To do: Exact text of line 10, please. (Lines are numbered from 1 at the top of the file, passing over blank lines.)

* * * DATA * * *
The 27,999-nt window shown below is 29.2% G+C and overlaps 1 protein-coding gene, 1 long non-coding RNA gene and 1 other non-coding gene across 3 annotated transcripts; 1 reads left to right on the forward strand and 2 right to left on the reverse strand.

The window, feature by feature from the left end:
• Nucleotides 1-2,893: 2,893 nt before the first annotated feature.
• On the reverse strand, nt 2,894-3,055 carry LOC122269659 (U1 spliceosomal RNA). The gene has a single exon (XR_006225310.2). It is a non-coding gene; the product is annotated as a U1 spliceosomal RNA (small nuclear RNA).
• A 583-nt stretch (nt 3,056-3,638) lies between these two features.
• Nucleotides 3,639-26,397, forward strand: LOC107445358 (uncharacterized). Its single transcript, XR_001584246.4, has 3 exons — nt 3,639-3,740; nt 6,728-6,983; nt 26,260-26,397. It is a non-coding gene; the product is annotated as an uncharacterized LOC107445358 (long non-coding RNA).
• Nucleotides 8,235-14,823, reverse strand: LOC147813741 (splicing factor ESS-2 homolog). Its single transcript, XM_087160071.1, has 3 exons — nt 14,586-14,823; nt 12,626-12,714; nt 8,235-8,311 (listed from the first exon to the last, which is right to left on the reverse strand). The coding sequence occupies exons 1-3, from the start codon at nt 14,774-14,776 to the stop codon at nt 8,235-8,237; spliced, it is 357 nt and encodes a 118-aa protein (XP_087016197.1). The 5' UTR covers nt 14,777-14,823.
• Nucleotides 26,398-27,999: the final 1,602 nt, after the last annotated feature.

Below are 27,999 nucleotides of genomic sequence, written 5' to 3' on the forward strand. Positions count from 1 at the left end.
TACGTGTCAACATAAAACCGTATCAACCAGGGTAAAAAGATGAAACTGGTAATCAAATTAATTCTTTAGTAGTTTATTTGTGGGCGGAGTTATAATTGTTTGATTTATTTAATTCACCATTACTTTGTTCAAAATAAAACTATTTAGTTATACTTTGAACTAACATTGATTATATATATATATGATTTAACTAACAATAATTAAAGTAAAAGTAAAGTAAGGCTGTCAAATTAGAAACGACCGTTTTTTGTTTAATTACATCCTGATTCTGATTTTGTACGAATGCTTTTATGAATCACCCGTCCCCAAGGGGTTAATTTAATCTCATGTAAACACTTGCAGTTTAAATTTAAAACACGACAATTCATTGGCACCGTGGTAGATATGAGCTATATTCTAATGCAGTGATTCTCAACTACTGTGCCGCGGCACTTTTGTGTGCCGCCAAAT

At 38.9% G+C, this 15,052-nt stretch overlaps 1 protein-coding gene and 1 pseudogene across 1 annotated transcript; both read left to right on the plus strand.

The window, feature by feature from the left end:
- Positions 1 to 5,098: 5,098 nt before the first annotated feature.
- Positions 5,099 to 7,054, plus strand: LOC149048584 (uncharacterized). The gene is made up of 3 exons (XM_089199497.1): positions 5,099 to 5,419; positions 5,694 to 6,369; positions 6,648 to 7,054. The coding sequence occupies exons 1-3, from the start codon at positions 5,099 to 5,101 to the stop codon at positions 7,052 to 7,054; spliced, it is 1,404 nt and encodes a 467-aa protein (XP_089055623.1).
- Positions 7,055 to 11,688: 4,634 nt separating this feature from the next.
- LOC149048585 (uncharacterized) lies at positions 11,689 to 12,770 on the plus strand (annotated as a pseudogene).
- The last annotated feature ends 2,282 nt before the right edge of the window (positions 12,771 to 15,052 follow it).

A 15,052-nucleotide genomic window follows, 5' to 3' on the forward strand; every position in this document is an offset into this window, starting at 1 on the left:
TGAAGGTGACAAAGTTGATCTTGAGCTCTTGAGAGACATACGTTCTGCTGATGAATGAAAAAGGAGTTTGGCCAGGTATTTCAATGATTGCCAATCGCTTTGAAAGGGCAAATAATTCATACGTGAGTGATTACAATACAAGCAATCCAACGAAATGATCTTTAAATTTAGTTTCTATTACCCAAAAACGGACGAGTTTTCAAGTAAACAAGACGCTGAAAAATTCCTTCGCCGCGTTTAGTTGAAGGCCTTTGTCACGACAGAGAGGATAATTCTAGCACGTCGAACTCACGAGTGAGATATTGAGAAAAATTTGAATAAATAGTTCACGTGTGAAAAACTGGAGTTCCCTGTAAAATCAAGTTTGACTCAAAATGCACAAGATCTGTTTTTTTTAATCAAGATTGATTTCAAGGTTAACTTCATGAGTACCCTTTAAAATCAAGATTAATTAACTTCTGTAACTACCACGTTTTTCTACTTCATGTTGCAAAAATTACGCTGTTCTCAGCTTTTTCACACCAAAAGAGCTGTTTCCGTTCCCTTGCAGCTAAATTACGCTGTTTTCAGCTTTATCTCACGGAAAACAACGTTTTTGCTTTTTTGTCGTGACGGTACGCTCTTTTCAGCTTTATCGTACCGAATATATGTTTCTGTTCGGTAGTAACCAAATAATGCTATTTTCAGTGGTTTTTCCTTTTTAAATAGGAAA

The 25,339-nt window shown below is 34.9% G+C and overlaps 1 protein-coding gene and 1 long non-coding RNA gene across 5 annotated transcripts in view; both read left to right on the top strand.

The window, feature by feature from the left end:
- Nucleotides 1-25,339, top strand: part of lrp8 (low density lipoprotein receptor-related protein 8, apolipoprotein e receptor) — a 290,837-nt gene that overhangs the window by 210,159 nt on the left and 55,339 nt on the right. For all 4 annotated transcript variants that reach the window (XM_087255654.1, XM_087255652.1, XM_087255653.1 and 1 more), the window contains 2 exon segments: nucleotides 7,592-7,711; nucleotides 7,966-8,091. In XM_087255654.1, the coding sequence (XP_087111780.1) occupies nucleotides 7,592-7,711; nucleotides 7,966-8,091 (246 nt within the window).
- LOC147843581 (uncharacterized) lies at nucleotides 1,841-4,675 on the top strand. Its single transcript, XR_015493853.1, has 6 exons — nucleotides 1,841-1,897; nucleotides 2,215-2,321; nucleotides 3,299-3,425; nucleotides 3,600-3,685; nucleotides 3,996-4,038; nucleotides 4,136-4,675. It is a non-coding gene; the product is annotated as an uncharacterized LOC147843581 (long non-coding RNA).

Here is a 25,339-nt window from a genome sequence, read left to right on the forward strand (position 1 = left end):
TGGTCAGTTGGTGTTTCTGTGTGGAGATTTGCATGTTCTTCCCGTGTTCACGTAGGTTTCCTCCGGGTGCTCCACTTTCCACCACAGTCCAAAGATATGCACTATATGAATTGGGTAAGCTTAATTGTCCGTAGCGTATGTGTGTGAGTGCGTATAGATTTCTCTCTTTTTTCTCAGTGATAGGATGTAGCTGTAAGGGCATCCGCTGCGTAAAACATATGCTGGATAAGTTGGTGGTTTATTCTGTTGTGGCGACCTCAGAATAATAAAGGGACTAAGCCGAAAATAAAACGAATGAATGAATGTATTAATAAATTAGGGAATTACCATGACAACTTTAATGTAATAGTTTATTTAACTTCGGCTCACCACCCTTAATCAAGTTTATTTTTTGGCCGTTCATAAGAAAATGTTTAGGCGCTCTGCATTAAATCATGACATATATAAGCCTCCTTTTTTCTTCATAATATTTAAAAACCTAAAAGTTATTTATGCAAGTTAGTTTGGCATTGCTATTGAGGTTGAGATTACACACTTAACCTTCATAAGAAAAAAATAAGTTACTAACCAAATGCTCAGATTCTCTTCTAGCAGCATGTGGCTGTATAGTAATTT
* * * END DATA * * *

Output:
TACGTGTCAACATAAAACCGTATCAACCAGGGTAAAAAGATGAAACTGGTAATCAAATTAATTCTTTAGTAGTTTATTTGTGGGCGGAGTTATAATTGTTTGATTTATTTAATTCACCATTACTTTGTTCAAAATAAAACTATTTAGTTATACTTTGAACTAACATTGATTATATATATATATGATTTAACTAACAATAATTAAAGTAAAAGTAAAGTAAGGCTGTCAAATTAGAAACGACCGTTTTTTGTTTAATTACATCCTGATTCTGATTTTGTACGAATGCTTTTATGAATCACCCGTCCCCAAGGGGTTAATTTAATCTCATGTAAACACTTGCAGTTTAAATTTAAAACACGACAATTCATTGGCACCGTGGTAGATATGAGCTATATTCTAATGCAGTGATTCTCAACTACTGTGCCGCGGCACTTTTGTGTGCCGCCAAAT